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Green Economics

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Economists assume that people are fundamentally greedy, though not exclusively so. If environmental improvement is to be achieved, it will require policies that use selfishness rather than opposing it. Such policies are to be found in the basics of green economics in which market signals are modified by environmental taxes and tradeable pollution certificates to 'decouple' the economic growth process from its environmental impact. Green economic policies avoid the infringements of human liberties implied in ever stronger 'command and control' measures.

Keywords: command and control; market based instruments; sustainability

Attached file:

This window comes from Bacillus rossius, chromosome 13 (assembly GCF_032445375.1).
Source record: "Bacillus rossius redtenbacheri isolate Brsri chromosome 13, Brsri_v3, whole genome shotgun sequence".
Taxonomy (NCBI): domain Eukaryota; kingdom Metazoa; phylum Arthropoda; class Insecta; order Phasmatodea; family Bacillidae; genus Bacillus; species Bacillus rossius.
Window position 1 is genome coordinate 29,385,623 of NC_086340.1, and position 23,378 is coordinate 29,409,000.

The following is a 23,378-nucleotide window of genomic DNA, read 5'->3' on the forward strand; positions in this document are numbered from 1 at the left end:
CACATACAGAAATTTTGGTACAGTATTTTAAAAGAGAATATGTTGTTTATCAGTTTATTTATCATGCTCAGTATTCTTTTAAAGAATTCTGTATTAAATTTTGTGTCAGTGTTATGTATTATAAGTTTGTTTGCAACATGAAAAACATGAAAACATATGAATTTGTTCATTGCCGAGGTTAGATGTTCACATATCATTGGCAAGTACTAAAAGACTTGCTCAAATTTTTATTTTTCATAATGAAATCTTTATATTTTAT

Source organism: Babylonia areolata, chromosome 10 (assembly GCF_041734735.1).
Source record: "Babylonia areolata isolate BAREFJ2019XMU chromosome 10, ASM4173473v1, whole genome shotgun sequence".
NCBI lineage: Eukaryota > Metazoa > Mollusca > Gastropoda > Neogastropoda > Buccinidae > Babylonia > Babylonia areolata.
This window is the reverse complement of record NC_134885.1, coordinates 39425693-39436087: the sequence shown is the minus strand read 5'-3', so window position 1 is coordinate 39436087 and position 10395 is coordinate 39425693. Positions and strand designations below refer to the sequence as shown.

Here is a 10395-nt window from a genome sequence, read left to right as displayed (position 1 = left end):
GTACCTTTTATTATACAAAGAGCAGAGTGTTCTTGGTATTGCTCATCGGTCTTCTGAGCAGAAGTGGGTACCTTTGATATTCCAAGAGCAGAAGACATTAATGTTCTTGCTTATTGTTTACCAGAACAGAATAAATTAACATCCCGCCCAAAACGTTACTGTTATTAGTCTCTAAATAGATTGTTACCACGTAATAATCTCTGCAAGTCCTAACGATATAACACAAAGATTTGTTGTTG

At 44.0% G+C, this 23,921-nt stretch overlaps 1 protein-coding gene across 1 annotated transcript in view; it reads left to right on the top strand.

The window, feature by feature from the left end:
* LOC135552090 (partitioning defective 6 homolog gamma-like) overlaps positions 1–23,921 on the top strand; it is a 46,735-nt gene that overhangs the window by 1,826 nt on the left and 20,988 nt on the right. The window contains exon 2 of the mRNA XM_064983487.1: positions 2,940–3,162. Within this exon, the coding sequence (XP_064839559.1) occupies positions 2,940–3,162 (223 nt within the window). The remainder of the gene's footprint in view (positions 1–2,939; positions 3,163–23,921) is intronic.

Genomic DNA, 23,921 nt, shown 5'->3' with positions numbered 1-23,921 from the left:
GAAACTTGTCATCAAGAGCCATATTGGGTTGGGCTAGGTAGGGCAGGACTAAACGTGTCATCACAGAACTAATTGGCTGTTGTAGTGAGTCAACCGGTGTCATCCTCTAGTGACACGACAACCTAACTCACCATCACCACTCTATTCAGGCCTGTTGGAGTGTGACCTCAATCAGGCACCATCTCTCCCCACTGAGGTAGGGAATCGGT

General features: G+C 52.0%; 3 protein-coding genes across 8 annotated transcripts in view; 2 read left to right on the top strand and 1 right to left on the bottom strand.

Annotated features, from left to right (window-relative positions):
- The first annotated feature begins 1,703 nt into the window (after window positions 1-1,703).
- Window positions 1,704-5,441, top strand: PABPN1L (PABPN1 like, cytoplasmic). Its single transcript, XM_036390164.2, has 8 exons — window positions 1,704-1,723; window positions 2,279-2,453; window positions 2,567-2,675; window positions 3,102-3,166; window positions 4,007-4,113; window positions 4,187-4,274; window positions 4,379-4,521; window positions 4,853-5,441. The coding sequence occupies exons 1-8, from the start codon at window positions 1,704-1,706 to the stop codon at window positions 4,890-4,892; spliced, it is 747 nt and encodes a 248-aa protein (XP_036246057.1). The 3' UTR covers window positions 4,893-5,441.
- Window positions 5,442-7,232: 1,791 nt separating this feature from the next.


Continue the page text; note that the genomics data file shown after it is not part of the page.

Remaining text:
Document Type: Research Article

Publication date: February 1, 1992

More about this publication?
  • Environmental Values is an international peer-reviewed journal that brings together contributions from philosophy, economics, politics, sociology, geography, anthropology, ecology and other disciplines, which relate to the present and future environment of human beings and other species. In doing so we aim to clarify the relationship between practical policy issues and more fundamental underlying principles or assumptions.

    Environmental Values has a Journal Impact Factor (2021) of 1.831. 5 Year Impact Factor: 2.192.
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